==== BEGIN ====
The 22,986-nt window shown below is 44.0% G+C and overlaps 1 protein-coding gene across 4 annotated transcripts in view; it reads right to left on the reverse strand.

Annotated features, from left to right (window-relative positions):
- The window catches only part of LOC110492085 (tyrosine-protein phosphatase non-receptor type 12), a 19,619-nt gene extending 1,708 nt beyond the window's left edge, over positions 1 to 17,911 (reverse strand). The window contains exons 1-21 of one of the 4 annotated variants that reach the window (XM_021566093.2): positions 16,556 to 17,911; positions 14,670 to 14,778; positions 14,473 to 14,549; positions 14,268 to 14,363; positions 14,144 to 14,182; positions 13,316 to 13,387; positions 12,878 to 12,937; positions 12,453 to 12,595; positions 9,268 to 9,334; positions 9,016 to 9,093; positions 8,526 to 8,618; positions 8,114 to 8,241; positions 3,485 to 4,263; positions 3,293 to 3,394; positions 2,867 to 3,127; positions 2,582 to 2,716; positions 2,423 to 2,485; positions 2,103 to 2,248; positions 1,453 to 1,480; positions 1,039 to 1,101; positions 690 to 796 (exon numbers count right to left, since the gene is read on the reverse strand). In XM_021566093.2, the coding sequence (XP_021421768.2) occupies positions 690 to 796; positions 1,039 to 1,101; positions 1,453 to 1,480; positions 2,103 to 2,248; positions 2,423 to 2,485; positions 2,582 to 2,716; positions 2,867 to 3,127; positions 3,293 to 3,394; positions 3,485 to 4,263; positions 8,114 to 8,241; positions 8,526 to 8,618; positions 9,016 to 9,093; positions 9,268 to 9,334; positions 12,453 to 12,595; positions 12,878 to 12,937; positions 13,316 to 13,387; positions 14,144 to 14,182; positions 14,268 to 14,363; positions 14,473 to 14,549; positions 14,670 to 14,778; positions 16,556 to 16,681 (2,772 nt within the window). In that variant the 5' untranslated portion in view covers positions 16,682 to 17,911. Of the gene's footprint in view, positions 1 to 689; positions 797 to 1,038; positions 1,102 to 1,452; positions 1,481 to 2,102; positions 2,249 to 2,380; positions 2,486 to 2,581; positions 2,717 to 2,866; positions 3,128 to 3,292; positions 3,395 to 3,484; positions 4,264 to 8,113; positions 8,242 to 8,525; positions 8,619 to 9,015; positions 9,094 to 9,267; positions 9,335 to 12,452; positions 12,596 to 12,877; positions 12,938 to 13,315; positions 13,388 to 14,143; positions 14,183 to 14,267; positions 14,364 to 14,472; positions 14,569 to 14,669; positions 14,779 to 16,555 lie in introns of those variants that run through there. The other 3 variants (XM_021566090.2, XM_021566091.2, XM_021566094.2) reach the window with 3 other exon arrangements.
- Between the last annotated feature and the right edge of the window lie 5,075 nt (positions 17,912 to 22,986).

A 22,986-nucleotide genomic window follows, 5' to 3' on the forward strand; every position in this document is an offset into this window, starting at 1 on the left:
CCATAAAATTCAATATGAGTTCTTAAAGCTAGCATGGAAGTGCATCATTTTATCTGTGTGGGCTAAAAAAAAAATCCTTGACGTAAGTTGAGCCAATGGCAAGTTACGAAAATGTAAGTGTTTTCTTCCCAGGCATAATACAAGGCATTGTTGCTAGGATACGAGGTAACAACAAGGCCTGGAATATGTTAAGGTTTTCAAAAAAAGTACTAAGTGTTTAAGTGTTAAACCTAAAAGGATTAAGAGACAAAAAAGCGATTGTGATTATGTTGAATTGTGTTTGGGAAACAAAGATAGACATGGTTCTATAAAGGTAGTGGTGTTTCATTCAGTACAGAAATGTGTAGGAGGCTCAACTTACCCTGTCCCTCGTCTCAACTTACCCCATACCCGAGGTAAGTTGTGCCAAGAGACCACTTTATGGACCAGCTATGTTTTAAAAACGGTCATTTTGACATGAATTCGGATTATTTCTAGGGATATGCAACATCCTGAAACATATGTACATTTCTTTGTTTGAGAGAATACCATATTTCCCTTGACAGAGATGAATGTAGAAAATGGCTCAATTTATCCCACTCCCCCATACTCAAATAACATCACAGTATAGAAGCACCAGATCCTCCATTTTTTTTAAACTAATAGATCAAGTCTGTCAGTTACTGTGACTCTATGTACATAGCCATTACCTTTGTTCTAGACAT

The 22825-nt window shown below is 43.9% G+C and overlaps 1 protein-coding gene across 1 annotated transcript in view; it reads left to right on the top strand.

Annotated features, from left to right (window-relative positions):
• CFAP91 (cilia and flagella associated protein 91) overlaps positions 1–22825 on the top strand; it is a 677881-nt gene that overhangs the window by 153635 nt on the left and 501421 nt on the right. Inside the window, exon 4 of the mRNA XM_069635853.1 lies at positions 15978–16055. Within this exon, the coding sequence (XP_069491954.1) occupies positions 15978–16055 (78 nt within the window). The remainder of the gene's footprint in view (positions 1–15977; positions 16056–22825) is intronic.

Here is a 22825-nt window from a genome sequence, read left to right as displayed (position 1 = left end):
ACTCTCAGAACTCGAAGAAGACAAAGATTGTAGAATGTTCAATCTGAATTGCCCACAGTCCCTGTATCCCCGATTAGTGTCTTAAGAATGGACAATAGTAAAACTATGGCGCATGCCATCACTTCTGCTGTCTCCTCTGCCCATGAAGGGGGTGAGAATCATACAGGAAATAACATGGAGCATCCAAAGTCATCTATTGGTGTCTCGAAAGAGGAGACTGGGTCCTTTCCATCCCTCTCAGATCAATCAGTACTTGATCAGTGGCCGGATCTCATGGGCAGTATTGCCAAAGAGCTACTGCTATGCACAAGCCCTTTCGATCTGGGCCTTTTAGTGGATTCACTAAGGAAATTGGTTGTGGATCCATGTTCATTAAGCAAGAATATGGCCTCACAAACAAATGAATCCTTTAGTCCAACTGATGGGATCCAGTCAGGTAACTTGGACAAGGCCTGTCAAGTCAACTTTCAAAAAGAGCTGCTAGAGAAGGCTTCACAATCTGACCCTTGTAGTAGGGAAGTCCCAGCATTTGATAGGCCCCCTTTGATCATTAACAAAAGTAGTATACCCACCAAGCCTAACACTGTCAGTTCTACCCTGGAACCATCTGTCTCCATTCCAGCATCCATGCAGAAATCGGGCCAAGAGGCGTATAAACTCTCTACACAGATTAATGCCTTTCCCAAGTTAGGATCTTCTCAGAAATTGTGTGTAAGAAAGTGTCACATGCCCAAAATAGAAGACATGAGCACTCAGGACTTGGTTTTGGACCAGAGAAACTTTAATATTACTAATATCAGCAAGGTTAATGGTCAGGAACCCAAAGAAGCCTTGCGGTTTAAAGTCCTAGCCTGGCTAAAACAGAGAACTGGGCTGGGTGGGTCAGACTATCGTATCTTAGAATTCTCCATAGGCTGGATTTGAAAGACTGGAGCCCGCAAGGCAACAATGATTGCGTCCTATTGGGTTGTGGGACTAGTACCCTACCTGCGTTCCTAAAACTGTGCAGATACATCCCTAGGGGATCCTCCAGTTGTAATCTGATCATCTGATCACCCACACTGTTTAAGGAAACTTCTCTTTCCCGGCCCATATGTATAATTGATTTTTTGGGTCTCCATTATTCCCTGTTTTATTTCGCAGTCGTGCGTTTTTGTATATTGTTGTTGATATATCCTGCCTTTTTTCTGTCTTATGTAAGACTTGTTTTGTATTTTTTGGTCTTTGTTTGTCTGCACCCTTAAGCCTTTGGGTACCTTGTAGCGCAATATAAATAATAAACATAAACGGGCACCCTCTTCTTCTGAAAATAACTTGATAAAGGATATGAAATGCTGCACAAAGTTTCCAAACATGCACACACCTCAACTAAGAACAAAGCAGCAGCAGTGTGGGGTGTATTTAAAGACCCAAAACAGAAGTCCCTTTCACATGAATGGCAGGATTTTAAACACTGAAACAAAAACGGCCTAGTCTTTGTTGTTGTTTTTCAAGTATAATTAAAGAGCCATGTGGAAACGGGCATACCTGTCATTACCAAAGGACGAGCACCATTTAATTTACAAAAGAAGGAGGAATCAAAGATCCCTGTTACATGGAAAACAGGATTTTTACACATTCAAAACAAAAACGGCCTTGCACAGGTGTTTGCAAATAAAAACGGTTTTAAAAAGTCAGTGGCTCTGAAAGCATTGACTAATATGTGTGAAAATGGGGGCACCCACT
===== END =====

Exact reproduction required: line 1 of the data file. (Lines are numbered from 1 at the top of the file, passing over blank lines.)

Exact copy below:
The 22,986-nt window shown below is 44.0% G+C and overlaps 1 protein-coding gene across 4 annotated transcripts in view; it reads right to left on the reverse strand.